What is My Electric Avenue?
My Electric Avenue is an 18-month, £9m project which will investigate how demand from electric vehicle charging will impact on the electrical grid by 2030, and how this can be managed using easily deployed technology.
Why is this so important?
Most of the UK’s electrical grid was installed during the 1930s, and capacity is based on the assumption that a household won’t have all of its appliances switched on at once. This means electricity capacity can vary depending on the time, day and season as well as the behaviour of local residents.
Electric vehicles add another complication to this limited capacity, potentially creating a peak time just after work hours where large numbers of cars are plugged in at home, alongside power-hungry appliances such as cookers, potentially resulting in a shortage or blackout.
My Electric Avenue will test an easily installed solution for distribution network operators (DNOs) which will allow power usage to be controlled remotely and could save expensive, disruptive upgrades to the electrical grid as electric vehicle uptake increases.
How does it work?
The electric vehicle market is still small in the UK, which makes it difficult to simulate a future street where large numbers of cars are being charged at the same time. Instead, the the project has created 11 ‘clusters’ of at least 10 drivers, using power from the same sub-station to charge their cars, with Nissan offering discounted leasing on a fleet of LEAFs through FleetDrive Electric.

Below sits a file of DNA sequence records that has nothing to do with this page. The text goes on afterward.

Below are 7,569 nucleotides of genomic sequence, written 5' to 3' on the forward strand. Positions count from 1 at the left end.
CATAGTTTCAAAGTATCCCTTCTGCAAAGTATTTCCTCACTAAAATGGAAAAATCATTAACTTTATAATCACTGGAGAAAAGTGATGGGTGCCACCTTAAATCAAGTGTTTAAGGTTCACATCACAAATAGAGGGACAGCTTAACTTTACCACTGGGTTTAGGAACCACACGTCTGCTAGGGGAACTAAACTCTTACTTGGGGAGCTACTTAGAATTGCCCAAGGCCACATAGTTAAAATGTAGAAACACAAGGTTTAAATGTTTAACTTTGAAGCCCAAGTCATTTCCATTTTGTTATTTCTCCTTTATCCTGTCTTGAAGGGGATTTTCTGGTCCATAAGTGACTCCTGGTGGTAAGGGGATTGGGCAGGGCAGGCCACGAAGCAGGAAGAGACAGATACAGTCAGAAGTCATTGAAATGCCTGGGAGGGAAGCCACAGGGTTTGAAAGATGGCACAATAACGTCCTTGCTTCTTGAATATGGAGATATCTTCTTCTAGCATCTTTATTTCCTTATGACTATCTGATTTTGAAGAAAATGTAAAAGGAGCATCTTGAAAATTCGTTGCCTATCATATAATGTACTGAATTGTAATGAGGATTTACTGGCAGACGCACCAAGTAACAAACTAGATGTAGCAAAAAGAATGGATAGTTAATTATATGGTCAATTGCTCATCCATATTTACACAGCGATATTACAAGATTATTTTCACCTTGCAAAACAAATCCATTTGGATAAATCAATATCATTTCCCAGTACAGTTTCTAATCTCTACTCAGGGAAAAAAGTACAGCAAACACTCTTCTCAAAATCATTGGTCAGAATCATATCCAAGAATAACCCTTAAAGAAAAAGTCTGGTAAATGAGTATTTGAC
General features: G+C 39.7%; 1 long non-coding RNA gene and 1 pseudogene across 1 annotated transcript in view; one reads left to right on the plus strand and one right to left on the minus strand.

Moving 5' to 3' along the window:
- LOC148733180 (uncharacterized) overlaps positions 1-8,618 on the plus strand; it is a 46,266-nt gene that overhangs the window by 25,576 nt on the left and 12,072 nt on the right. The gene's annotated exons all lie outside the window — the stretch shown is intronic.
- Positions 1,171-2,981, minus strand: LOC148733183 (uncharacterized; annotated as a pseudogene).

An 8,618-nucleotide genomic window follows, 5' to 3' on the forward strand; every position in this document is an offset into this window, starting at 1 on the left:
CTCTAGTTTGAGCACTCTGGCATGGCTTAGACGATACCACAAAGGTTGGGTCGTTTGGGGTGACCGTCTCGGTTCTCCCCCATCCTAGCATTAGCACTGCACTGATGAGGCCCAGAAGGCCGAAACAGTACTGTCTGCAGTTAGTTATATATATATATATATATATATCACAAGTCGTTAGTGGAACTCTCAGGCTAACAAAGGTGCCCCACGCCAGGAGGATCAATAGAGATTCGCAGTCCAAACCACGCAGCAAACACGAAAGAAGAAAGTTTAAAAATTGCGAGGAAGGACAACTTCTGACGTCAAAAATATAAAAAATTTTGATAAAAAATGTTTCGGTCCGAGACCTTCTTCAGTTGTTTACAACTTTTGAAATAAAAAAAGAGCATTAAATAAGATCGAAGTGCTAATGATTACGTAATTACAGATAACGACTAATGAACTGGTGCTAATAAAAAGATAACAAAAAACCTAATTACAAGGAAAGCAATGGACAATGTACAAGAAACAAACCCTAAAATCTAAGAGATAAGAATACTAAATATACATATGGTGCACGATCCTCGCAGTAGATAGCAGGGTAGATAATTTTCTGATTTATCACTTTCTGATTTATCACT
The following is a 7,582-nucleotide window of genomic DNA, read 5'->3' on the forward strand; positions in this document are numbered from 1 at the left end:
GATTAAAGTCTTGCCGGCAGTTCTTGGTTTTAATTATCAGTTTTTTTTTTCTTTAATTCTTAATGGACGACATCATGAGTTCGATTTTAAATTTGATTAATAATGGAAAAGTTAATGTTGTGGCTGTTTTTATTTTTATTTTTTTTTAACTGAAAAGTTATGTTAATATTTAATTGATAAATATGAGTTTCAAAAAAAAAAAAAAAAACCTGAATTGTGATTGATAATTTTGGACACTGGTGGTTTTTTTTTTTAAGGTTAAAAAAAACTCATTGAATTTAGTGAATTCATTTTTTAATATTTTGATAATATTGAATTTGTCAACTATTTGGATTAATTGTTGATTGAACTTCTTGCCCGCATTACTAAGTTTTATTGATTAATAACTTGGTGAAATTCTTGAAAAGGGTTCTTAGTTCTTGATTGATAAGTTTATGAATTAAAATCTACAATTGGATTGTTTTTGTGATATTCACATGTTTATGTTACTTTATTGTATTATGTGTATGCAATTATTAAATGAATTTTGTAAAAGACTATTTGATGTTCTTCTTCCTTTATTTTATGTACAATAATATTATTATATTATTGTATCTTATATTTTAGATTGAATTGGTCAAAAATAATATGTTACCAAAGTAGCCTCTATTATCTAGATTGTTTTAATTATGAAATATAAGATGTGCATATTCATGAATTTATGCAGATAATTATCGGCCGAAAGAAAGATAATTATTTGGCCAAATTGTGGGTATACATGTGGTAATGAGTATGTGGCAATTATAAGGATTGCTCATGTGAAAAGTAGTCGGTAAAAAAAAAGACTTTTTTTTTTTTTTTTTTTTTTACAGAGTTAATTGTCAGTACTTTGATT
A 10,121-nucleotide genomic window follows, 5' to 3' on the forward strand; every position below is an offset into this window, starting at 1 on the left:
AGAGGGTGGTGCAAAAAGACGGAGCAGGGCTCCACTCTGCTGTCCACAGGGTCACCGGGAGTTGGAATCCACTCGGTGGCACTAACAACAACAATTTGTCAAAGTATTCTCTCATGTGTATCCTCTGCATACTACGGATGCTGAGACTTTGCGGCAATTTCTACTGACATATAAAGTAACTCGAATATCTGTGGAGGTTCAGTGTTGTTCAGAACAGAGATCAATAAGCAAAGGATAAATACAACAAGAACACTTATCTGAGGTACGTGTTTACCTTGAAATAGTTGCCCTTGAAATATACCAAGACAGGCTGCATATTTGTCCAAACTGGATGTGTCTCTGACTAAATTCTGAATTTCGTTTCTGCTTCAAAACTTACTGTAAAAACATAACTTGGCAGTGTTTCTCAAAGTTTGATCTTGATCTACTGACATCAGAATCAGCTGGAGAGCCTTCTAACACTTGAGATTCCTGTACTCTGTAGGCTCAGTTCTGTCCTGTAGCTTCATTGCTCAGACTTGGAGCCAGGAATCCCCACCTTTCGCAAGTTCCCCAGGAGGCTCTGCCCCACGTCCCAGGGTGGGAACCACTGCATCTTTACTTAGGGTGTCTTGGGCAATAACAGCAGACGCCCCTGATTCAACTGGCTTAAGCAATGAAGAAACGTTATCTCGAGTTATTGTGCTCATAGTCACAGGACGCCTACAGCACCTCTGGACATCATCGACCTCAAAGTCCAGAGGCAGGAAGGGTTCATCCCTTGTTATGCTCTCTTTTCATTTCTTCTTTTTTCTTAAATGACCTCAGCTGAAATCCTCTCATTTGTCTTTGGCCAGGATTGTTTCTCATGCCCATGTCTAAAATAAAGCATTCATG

Nine of the clusters are residential streets, in Marlow, Chineham, Chiswick, Lyndhurst, South Gosforth, Wylan and with two in South Shields – areas covered by DNO partners Scottish and Southern Electricity Power Distribution and Northern Powergrid. These were selected to offer a mix of rural areas, which have long overhead lines, and urban communities which have shorter underground electric connections to the nearest substation.
The remaining two clusters are businesses. Your Homes Limited, a housing association in Newcastle, and Slough Borough Council, will each have employees privately leasing LEAFs through the scheme and charged using workplace charging equipment to investigate daytime usage peaks.
In all cases charging equipment has been installed on-site, connected to a system called Esprit which communicates with the local substation. If the substation detects it is coming close to capacity, it can automatically and individually cut power to the charging points for up to half an hour to reduce load on the grid.
Data is transmitted through the power lines, no other electrical systems are affected, and the project aims to prove that cycling charging in this way won’t cause any inconvenience for drivers.
What happens next?
The fleet of 111 vehicles involved in the first phase of the project, known as the technical trial, is already being rolled out to residential and business clusters and the first street is now live in Marlow. Data collected will be analysed and shared among network operators, government, the energy industry, low-carbon vehicle sector and general public.
A further 139 vehicles will take part in the next phase, the social trial, which will collect data from the LEAF’s CARWINGS on-board telematics system to analyse changing usage of electric vehicles. Unlike the technical trial, this will be open to participants across the country and there is no requirement for additional equipment to be installed at home.